SC dilutes Lodha recommendations

The Supreme Court, on Thursday, put an end to the confusion surrounding 'One State, one vote' when it got rid of the proposal in the new, approved draft BCCI Constitution. It also tweaked the cooling-off period for cricket bosses.

The apex court, while approving the draft BCCI constitution, granted full memberships to Saurashtra, Vidarbha, Mumbai Cricket Association, Railways, Services and Varsities association. (Representative Image)   -  Shanker Chakravarty

The Supreme Court finalised the new Constitution for Board of Control for Cricket in India (BCCI) while rejecting the ‘one-State-one-vote’ recommendation of Justice R.M. Lodha Committee and altering the cooling-off period for cricket bosses.

Softening the rigour of the Lodha Committee recommendations, a three-judge Bench led by Chief Justice of India Dipa Misra, on Thursday, disagreed with Justice Lodha that cricket could prosper only if BCCI was represented by every State and Union Territory in the country. The former CJI had relegated cricket associations to the status of associate members.

Instead, the court restored full BCCI memberships to three associations in Gujarat and Maharashtra each.The cricket associations are Maharashtra, Mumbai and Vidarbha cricket associations in the State of Maharashtra and Gujarat, Baroda and Saurashtra cricket associations in the State of Gujarat.

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“To utilise territoriality as a basis of exclusion is problematic because it ignores history and the contributions made by such associations to the development of cricket and its popularity,” Justice D.Y. Chandrachud, who wrote the judgment, reasoned.

But the Bench agreed that the National Cricket Club and the Cricket Club of India did not deserve to be full members in BCCI.

The court gave Services Sports Control Board, the Railways and the Association of Universities full membership in the BCCI. In case of varsities, the court described them as "a nucleus for encouraging the game of cricket among players of the college-going generation".

The Bench saw eye-to-eye with Justice Lodha's conclusion that "the game will be better off without cricketing oligopolies".

For this end, the court supported the recommendation of the Lodha panel that cricket administrators should undergo a “cooling-off period” before contesting elections to BCCI or State associations.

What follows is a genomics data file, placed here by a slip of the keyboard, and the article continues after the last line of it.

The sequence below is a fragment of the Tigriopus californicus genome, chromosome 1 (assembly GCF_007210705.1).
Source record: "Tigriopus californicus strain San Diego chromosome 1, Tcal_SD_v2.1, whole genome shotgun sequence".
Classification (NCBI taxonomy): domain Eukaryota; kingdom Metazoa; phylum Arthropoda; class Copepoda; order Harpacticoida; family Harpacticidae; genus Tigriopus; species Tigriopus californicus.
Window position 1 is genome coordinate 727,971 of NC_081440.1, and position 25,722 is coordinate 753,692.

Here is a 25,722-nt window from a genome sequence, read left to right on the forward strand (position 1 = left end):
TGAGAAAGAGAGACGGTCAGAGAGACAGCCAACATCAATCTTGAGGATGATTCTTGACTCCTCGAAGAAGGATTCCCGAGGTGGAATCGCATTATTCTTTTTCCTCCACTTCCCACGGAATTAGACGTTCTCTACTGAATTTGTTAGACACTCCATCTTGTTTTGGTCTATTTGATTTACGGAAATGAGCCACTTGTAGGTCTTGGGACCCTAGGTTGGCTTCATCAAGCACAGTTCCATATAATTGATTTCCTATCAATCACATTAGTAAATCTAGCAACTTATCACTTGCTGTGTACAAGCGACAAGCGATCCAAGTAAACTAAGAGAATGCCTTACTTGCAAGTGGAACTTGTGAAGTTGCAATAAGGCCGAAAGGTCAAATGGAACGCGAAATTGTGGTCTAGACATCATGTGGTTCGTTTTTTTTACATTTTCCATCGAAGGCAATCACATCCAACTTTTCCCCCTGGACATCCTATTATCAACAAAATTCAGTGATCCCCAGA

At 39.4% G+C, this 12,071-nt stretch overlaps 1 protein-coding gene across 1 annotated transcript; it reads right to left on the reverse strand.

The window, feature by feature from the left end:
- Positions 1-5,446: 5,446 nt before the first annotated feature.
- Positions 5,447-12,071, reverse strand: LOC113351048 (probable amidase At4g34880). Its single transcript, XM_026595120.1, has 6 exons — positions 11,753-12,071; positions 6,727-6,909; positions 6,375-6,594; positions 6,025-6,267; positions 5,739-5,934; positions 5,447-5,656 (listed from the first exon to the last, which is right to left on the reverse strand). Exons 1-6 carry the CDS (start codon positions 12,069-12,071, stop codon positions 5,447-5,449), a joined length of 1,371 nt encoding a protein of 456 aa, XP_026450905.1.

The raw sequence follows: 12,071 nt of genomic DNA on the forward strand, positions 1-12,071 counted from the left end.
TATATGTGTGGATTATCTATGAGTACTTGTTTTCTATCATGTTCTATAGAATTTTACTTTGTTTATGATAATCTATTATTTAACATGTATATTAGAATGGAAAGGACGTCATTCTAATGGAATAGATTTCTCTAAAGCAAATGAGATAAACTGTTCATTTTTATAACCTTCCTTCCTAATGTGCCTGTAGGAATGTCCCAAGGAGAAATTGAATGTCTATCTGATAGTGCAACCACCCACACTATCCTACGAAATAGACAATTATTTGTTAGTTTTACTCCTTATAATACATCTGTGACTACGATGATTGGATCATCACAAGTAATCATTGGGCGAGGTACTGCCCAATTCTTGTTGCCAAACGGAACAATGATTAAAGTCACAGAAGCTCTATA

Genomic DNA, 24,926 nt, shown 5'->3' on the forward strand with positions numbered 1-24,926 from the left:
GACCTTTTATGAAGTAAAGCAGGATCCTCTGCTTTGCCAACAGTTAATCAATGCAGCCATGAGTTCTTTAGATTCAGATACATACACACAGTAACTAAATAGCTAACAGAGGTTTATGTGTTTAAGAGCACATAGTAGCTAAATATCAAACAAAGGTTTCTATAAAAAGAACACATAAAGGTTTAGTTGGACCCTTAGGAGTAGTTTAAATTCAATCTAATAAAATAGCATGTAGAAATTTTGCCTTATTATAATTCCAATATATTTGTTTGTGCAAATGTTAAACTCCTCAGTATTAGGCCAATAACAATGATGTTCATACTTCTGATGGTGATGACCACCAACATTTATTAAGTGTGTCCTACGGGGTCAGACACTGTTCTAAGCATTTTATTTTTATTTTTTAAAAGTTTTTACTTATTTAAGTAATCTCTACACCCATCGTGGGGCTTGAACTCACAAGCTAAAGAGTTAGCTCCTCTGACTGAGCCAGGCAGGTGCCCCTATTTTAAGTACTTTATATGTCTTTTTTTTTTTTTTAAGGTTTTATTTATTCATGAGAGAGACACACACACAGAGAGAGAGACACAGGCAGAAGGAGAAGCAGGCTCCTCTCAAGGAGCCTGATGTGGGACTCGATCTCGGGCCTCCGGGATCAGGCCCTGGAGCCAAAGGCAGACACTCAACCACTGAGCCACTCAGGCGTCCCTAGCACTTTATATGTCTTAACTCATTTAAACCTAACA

“Cooling-off must be accepted as a means to prevent a few individuals from regarding the administration of cricket as a personal turf," Justice Chandrachud agreed.

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But the Bench, comprising Justice A.M. Khanwilkar, struck a balance. Justice Lodha had suggested that the cooling-off period should kick in for a cricket administrator after his every tenure of three years in office.

Instead, the court said an administrator needs to “cool-off” only after two consecutive terms of six years in office, whether in BCCI or a State association or a combination of both.

“Six years in continuation, is a sufficiently long period for experience and knowledge gained to be deployed in the interest of the game without at the same time resulting in a monopoly of power,” Justice Chandrachud explained.

The court modified the number of selectors from the current three to five, observing that a “broad-based selection committee” was required to tap the prodigious talent pool spread across the country.

“The vast territory of the nation, the extent of cricket being played both at the national and

international level, the need for selectors to travel extensively to spot talent from the pool of cricketers and the need to encourage both domestic and international cricket, are considerations which persuade us to accept the plea for modification in regard to the number of selectors to five,” Justice Chandrachud observed.

The court upheld the Justice Lodha recommendation for an “apex council” to professionally manage the BCCI. The council would consist of a Chief Executive Officer, Chief Financial Officer and other officers who must be recruited on a transparent and professional basis. Of the nine members of the apex council, five (the President, Vice President, Secretary, Joint Secretary, Treasurer and a member) are to be elected by the General body.

The court retained the Lodha panel suggestion to bar government ministers or government servants from holding cricket office. It upheld the age cap of 70 years for cricket administrators.

The Registrar of Societies under the Tamil Nadu Societies Registration Act, 1975 should register the new Constitution and submit a report in the Supreme Court within four weeks. After the BCCI Constitution is registered, the Board’s members should fine-tune their respective Constitutions and register them within 30 days.

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